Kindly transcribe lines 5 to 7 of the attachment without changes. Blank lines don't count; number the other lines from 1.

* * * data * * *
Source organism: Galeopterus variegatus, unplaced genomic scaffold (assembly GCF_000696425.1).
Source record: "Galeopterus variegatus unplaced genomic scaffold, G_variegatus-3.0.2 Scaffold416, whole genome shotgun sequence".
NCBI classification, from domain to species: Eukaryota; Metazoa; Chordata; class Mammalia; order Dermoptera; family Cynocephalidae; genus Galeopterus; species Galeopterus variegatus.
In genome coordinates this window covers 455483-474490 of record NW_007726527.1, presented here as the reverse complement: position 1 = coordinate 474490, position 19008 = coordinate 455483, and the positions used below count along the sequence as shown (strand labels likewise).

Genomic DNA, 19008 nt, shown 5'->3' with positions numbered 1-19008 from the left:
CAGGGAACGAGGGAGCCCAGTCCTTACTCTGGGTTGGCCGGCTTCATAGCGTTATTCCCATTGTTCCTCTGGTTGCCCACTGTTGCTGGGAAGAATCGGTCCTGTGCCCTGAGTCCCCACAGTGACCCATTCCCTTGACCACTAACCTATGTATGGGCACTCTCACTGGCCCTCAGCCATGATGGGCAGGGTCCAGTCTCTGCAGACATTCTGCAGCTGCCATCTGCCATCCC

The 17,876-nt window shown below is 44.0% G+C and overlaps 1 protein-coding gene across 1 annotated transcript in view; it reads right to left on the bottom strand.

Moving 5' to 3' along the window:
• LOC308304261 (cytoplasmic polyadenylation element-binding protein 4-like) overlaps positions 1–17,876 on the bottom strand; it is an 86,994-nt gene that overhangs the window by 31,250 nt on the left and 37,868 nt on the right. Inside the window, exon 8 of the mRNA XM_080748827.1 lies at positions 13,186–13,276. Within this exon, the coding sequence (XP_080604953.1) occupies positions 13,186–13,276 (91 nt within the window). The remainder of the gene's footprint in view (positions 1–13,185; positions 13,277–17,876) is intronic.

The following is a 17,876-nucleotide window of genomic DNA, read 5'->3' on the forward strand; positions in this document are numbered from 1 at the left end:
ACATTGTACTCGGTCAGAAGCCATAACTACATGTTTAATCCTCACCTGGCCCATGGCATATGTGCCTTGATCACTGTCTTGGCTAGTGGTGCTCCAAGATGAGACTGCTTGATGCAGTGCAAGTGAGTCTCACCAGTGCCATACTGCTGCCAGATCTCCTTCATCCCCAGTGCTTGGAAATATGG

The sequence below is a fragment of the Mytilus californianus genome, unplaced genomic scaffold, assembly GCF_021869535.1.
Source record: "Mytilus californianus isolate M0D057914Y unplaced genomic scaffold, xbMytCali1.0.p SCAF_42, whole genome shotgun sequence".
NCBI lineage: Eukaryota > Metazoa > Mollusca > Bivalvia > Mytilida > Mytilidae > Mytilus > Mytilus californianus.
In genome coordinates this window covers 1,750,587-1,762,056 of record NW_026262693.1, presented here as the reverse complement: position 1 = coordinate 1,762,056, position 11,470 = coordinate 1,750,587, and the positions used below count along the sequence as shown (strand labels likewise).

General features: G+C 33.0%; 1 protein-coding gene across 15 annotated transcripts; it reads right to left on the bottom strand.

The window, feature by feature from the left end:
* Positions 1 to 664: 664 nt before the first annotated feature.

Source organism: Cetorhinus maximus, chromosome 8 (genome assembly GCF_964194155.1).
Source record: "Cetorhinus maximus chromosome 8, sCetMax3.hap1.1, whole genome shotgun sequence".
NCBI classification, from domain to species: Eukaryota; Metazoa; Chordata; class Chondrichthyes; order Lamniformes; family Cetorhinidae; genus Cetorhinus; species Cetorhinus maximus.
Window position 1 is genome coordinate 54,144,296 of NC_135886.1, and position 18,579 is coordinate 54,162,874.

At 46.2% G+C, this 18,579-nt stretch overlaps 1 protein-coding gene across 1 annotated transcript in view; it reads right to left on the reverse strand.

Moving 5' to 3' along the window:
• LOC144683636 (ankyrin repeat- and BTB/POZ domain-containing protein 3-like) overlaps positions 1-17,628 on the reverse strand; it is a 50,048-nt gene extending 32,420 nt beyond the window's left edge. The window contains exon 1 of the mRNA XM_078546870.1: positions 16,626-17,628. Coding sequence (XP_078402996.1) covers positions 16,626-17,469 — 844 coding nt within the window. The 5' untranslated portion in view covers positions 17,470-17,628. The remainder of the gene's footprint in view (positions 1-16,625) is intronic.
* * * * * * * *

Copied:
Genomic DNA, 19008 nt, shown 5'->3' with positions numbered 1-19008 from the left:
CAGGGAACGAGGGAGCCCAGTCCTTACTCTGGGTTGGCCGGCTTCATAGCGTTATTCCCATTGTTCCTCTGGTTGCCCACTGTTGCTGGGAAGAATCGGTCCTGTGCCCTGAGTCCCCACAGTGACCCATTCCCTTGACCACTAACCTATGTATGGGCACTCTCACTGGCCCTCAGCCATGATGGGCAGGGTCCAGTCTCTGCAGACATTCTGCAGCTGCCATCTGCCATCCC

The 17,876-nt window shown below is 44.0% G+C and overlaps 1 protein-coding gene across 1 annotated transcript in view; it reads right to left on the bottom strand.